Like everything else in radio and TV, the skill of preparing interview questions will become second nature with experience. If you’re starting out, you might find it useful to read one or two pointers….
- Understand your role. The interview is not about you or your views – it’s exclusively about the person you’re interviewing; adapt you manner to the circumstances but, unless your the question is the story, stay low profile.
- More than you need. How many questions? Depends on the length of interview you’ve been asked to record; the best answer is a non-prescriptive ‘more than you need’ – perhaps three for a one-minuter, five for a three-minuter, eight for a five-minuter, etc.
- Go for flow. The way you order your questions should give the interview a structure and purpose, so think hard about the order in which you ask them.
- The questions your audience would ask? Up to a point. Ask the questions your audience would ask but edit and refine them: their questions may be aggressive, or rude, or fawning, or have been asked too many times before.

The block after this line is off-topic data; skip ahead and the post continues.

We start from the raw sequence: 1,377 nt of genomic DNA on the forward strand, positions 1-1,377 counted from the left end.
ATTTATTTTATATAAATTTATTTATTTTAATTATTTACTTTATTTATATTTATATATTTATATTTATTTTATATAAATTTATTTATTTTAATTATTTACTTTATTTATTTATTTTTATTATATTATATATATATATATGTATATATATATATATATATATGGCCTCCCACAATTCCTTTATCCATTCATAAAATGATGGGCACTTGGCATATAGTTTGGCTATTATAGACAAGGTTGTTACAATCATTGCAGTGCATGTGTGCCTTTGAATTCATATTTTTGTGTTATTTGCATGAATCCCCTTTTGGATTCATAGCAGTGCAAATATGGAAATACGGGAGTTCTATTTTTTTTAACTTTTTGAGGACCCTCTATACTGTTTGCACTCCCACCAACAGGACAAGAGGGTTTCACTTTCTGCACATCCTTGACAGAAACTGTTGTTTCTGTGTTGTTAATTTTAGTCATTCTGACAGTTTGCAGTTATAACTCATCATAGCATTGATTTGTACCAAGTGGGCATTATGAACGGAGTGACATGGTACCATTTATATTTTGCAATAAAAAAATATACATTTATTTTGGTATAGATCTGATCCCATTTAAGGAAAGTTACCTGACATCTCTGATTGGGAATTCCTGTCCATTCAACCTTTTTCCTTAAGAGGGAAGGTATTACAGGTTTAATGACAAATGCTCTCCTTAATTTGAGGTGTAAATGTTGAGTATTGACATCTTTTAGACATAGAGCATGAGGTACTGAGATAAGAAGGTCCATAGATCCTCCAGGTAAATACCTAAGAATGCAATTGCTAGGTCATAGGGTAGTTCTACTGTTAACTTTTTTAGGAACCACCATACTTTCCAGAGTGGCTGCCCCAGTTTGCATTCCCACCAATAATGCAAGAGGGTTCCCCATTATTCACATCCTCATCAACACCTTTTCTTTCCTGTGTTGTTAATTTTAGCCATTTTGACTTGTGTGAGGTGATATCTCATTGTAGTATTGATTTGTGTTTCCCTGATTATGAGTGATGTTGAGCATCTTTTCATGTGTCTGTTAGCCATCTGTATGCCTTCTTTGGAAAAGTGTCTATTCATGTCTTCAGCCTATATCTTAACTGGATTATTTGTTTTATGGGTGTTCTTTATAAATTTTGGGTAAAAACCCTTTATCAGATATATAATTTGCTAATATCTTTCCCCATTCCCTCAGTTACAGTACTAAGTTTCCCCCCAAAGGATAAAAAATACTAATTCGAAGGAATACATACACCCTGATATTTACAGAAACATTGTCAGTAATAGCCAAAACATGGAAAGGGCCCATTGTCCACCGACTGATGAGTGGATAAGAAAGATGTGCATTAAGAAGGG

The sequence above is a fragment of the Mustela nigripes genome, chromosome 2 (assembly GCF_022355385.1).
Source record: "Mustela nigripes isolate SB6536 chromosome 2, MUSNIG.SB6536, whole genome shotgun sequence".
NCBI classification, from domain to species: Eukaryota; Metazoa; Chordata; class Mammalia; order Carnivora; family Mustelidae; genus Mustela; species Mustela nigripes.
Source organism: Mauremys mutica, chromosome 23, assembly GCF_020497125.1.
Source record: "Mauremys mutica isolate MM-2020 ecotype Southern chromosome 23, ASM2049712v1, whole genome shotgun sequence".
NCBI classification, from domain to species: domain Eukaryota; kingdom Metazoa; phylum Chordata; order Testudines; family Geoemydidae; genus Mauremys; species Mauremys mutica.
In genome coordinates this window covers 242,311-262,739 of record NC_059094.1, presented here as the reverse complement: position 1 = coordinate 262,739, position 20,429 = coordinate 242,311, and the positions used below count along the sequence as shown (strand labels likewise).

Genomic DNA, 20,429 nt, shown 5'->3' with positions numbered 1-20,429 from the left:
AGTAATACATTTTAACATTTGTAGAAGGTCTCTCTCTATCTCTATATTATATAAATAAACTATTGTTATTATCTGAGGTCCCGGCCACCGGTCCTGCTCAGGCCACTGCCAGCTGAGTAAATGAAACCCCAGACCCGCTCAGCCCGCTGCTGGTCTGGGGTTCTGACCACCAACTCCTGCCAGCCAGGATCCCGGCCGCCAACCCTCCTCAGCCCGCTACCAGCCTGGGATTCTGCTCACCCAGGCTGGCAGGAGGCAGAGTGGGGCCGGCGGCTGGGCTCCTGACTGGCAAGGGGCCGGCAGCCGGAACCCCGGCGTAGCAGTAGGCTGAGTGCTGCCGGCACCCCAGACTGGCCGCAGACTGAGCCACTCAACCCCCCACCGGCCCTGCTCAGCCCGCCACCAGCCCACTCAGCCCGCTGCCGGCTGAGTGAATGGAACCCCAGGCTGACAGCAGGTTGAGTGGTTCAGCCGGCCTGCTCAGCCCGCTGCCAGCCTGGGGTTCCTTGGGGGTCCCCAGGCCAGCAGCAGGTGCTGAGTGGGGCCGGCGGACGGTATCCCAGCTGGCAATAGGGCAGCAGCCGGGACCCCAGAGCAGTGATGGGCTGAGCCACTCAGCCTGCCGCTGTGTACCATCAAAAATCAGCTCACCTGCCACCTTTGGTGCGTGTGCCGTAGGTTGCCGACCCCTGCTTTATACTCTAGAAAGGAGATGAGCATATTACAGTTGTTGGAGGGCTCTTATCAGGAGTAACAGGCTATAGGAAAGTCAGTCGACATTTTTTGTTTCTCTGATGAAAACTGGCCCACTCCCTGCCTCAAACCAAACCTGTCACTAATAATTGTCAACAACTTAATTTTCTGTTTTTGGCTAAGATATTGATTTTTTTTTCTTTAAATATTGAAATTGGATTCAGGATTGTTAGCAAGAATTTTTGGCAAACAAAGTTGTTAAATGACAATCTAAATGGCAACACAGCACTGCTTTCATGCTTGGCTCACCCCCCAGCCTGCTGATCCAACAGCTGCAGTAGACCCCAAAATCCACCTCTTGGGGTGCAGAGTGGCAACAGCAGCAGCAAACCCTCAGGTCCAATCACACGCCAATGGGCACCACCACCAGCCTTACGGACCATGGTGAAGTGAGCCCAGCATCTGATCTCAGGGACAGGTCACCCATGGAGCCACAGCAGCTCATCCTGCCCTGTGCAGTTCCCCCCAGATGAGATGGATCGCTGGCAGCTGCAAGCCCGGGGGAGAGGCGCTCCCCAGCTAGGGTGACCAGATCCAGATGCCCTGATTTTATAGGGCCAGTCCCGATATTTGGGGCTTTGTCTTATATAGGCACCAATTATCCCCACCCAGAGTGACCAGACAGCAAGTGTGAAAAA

- Start with a softie. A soft starting question will help you and your subject warm to the task.
- Ask ‘open’ questions’. An ‘open question’ is who?, what?, why?, when?, where? how?; these are questions to which it’s impossible to give a ‘yes’ or ‘no’ answer.
- KISS. Keep It Simple, Stupid. Keep your questions short and simple. ‘Why?” is the best of the lot! And avoid relative clauses: they cause confusion wherever they go.
- One question at a time. It’ll give you, your subject and your audience the best chance of remembering it!
- Written questions. If you have to, write down your questions but you’ll sound a bit clunky! Much better to memorise them.
© National Broadcasting School